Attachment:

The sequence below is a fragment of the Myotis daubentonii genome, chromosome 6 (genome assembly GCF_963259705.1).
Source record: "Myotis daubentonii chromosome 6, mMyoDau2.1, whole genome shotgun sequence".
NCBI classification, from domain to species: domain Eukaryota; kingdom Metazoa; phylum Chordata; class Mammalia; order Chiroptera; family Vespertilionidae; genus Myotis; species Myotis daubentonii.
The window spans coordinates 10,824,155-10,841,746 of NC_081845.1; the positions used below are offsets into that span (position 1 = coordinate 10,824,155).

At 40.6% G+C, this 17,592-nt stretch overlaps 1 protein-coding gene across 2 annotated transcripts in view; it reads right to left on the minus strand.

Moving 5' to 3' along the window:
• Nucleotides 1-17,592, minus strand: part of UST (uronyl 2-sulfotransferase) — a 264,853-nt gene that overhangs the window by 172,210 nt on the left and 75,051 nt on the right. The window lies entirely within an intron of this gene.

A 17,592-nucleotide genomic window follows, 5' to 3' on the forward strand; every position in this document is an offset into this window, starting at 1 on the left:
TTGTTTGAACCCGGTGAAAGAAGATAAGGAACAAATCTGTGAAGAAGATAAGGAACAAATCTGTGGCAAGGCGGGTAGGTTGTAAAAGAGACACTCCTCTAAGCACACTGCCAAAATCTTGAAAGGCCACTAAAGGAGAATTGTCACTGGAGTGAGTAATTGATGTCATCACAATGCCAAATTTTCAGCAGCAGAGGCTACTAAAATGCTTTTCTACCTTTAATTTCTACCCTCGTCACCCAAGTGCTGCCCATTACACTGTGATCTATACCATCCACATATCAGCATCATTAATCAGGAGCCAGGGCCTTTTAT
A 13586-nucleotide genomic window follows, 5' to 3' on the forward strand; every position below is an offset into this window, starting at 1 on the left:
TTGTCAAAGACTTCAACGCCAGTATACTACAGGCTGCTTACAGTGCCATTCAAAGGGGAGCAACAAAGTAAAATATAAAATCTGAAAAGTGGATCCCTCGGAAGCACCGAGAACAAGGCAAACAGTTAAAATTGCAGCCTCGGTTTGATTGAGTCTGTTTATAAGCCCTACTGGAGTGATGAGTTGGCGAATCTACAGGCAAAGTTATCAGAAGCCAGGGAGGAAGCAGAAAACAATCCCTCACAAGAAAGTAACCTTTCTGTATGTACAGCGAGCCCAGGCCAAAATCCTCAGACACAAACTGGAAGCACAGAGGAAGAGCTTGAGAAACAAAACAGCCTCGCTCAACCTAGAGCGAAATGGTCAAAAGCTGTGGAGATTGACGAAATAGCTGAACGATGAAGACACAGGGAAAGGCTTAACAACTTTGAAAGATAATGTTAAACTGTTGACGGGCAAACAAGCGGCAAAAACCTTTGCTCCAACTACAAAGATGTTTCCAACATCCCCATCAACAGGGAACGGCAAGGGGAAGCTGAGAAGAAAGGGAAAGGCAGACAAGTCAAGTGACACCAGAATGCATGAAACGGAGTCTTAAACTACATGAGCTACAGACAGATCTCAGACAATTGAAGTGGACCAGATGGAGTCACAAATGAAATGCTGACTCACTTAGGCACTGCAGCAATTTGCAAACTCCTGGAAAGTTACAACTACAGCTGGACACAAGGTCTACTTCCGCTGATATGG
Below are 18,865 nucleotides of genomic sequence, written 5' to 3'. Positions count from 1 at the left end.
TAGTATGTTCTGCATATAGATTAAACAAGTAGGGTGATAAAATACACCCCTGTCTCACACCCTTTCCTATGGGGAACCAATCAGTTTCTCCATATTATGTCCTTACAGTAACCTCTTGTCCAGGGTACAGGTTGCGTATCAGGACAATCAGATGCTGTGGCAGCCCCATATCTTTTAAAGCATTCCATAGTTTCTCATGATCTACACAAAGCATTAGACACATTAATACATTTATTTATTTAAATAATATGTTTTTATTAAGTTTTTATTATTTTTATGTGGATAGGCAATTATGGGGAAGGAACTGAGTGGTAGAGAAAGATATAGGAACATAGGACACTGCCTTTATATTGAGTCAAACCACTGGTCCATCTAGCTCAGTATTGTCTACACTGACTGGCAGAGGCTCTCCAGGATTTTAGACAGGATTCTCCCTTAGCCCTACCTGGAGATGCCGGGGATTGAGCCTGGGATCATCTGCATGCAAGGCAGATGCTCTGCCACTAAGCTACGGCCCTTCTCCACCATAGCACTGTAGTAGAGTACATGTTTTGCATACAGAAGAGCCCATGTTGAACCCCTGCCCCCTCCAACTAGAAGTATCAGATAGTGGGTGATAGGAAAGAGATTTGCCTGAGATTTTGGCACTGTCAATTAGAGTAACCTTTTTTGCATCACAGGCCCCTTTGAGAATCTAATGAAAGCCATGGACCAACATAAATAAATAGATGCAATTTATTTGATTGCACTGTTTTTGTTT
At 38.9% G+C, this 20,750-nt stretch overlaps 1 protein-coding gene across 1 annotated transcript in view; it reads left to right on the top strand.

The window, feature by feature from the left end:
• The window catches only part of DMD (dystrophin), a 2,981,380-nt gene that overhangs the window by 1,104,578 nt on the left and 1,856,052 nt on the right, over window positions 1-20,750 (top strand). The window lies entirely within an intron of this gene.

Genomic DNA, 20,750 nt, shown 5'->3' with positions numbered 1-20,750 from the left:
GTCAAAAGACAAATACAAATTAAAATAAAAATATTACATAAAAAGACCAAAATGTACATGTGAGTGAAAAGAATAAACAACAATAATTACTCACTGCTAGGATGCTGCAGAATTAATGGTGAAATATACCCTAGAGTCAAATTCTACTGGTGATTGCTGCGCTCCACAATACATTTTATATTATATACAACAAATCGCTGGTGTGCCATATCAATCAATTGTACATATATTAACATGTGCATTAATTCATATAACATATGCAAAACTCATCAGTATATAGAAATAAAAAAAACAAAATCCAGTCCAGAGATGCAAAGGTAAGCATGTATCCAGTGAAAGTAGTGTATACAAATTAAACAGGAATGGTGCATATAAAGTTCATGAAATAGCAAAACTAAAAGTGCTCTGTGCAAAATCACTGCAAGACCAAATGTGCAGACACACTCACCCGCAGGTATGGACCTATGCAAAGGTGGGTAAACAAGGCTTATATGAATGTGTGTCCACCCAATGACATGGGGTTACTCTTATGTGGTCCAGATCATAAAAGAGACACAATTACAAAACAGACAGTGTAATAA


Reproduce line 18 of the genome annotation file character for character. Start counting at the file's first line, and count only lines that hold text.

GTCAAAAGACAAATACAAATTAAAATAAAAATATTACATAAAAAGACCAAAATGTACATGTGAGTGAAAAGAATAAACAACAATAATTACTCACTGCTAGGATGCTGCAGAATTAATGGTGAAATATACCCTAGAGTCAAATTCTACTGGTGATTGCTGCGCTCCACAATACATTTTATATTATATACAACAAATCGCTGGTGTGCCATATCAATCAATTGTACATATATTAACATGTGCATTAATTCATATAACATATGCAAAACTCATCAGTATATAGAAATAAAAAAAACAAAATCCAGTCCAGAGATGCAAAGGTAAGCATGTATCCAGTGAAAGTAGTGTATACAAATTAAACAGGAATGGTGCATATAAAGTTCATGAAATAGCAAAACTAAAAGTGCTCTGTGCAAAATCACTGCAAGACCAAATGTGCAGACACACTCACCCGCAGGTATGGACCTATGCAAAGGTGGGTAAACAAGGCTTATATGAATGTGTGTCCACCCAATGACATGGGGTTACTCTTATGTGGTCCAGATCATAAAAGAGACACAATTACAAAACAGACAGTGTAATAA